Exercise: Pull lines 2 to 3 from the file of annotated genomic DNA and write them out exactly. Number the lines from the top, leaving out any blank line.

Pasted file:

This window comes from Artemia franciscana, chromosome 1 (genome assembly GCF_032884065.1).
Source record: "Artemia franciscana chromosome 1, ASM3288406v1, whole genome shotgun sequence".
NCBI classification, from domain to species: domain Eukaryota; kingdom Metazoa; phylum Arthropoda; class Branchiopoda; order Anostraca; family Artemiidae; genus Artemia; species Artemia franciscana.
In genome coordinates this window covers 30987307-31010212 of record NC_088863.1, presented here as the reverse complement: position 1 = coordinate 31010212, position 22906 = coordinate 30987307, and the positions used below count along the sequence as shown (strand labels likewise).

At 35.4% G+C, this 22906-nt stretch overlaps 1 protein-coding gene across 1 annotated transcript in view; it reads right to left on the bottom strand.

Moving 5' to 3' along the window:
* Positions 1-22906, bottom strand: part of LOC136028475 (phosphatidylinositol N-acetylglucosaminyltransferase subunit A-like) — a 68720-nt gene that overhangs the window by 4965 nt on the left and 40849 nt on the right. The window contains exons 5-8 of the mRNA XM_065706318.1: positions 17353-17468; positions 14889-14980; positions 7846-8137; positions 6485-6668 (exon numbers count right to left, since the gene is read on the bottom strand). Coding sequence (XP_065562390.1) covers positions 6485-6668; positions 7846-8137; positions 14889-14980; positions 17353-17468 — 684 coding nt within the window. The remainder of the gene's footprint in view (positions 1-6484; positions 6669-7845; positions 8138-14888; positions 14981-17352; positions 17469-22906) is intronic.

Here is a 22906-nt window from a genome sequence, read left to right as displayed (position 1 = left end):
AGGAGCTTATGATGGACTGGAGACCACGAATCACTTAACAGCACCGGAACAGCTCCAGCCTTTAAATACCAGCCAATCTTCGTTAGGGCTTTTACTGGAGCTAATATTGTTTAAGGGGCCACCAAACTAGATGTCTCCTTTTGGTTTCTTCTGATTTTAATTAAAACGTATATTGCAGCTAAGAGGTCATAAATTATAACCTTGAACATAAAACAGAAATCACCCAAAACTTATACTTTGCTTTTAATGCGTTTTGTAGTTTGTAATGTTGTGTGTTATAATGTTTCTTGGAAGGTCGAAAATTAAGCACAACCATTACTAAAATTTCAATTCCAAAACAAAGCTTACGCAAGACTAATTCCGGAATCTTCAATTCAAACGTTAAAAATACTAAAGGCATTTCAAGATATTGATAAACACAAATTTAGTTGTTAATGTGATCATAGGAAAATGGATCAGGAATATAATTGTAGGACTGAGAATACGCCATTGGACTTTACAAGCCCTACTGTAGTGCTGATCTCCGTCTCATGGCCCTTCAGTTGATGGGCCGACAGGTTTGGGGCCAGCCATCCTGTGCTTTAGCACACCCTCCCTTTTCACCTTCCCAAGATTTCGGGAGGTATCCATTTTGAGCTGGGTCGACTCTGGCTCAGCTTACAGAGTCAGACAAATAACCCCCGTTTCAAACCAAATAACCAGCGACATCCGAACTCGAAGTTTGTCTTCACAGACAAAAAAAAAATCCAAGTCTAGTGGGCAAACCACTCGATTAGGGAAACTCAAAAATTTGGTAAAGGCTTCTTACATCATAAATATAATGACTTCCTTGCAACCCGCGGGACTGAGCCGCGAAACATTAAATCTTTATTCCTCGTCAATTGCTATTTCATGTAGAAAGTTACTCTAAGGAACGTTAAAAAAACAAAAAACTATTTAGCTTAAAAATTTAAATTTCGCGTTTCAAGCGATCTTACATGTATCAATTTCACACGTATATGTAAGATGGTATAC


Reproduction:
Source record: "Artemia franciscana chromosome 1, ASM3288406v1, whole genome shotgun sequence".
NCBI classification, from domain to species: domain Eukaryota; kingdom Metazoa; phylum Arthropoda; class Branchiopoda; order Anostraca; family Artemiidae; genus Artemia; species Artemia franciscana.